In this work, to fill in the abovementioned methodological gap, we develop Single-Nucleus Analysis Pipeline for multiplexed DNA FISH data (SnapFISH), a computational pipeline to identify chromatin loops from multiplexed DNA FISH data. SnapFISH can identify known chromatin loops from mouse embryonic stem cells with high sensitivity and accuracy. In addition, SnapFISH can accommodate datasets generated from diverse imaging technologies.
In the same spirit of our recently developed SnapHiC21 pipeline for single cell Hi-C data, SnapFISH also treats each imaged cell as an independent unit, to boost the statistical power of identifying chromatin loops. Specifically, SnapFISH takes multiplexed DNA FISH single bright spot localization data as input, and outputs the predicted chromosomal location of chromatin loops. Briefly, SnapFISH first collects the 3D localization coordinates of each genomic segment targeted by FISH (hereafter referred to as targeted segment) in each cell (Fig. 1A), and computes the pairwise Euclidean distances between all imaged targeted segments (Fig. 1B). SnapFISH then calculates the average Euclidean distance between two targeted segments with the 1D genomic distance of 25Kb (termed as avg.dist.1D.25Kb), and defines the population-level contact frequency between any two targeted segments as the fraction of cells with Euclidean distance smaller than avg.dist.1D.25Kb (Fig. 1C) (see details in a recent preprint30). Next, for all pairs of targeted segments found within a 1D genomic distance range of 100 Kb ~ 1 Mb, SnapFISH compares the pairwise Euclidean distances between the pair of interest and its local neighborhood region (Supplementary Fig. S1, see details in Methods) using a two-sample T-test (Fig. 1D). SnapFISH then converts the resulting P-values into false discovery rates (FDRs), and defines a pair of targeted segments as a loop candidate if the average Euclidean distance between the pair of interests is smaller than the average Euclidean distance in its local neighborhood region (i.e., T-test statistic <0), and FDR is less than 10% (Fig. 1E, see details in Methods). Lastly, SnapFISH groups nearby loop candidates into clusters, identifies the pair with the lowest FDR within each cluster (hereafter referred to as the cluster summit), and uses both cluster summits and singletons (i.e., cluster with only one loop candidate) as the final list of chromatin loops (Fig. 1E, see details in Methods).
Optimizing the SnapFISH algorithm using DNA seqFISH+ data in mESCs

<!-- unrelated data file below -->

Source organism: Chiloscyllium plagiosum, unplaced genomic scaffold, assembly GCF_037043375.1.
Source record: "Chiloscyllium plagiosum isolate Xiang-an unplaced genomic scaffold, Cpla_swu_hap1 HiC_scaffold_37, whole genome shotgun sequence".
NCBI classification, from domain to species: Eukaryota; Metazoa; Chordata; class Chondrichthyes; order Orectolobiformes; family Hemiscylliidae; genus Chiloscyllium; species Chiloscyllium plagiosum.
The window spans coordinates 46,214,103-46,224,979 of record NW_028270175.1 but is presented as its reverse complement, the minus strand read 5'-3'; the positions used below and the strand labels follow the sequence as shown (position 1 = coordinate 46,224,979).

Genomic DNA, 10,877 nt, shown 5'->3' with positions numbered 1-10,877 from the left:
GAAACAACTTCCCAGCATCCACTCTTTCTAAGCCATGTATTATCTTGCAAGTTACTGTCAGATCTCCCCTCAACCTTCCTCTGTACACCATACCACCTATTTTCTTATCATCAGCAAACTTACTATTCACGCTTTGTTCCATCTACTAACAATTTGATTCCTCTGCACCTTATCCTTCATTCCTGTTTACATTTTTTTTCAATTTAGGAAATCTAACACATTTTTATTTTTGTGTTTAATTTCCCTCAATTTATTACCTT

In order to optimize the SnapFISH algorithm, we re-analyzed a publicly available DNA seqFISH+ dataset from mouse embryonic stem cells (mESCs)9, where the authors selected one region from each chromosome, with region length ranging from 1.5 Mb ~ 2.35 Mb (Supplementary Table S1), and performed DNA seqFISH+ experiment at 25 Kb bin resolution, in two biological replicates (see details in imaging data resource). We combined data across replicates, resulting in 446 cells (i.e., 892 alleles) in total. The average targeted segment detection efficiency, defined as the proportion of imaged targeted segments among all targeted segments, is 65.2%. As the reference loop set (serving as the working truth), we re-analyzed a deeply sequenced mESC bulk Hi-C data31, and identified 35 loops with HiCCUPS at both 10 Kb and 25 Kb resolution in the corresponding genomic region where DNA seqFISH+ data is available (Supplementary Table S2). We applied SnapFISH to call loops from DNA seqFISH+ data in mESCs, and calculated precision, recall and F1-score based on the reference HiCCUPS loops. Among all tested combinations of SnapFISH parameters, we selected the one corresponding to the highest F1-score, defined as the harmonic mean of the precision and recall (see details in Supplementary Information Section 2 and Table S3). With the optimized parameters, SnapFISH identified 16 loops (Supplementary Table S4A), where 14 loops overlap HiCCUPS loops (Fig. 2A and Supplementary Fig. S2A~ S2H and Fig. S3). The precision, recall and F1-score are 87.5%, 40.0% and 0.549, respectively. Specifically, 9 SnapFISH loops overlap with 16 25Kb HiCCUPS loops (recall = 56.3%), and 5 SnapFISH loops overlap with 19 10 Kb HiCCUPS loops (recall = 26.3%). As we expected, SnapFISH loops identified from imaging data from 446 cells achieved lower sensitivity compared to HiCCUPS loops identified from deeply sequenced bulk Hi-C data, which usually contains ~106 cells31. SnapFISH achieved higher sensitivity when imaging data and bulk Hi-C data are at the same 25 Kb resolution, and most false negatives are from the finer 10 Kb resolution. In addition, we evaluated how loop strength, measured by population-level contact frequency, affects the sensitivity of SnapFISH. Supplementary Fig. S2I shows that the 14 true positives (HiCCUPS loops identified by SnapFISH) have significantly higher average population-level contact frequency (49.7%) than that (37.2%) in the 21 false negatives (HiCCUPS loops missed by SnapFISH) (two-sided two sample T-test P = 0.0014), suggesting that SnapFISH can achieve higher sensitivity for loops with higher strength.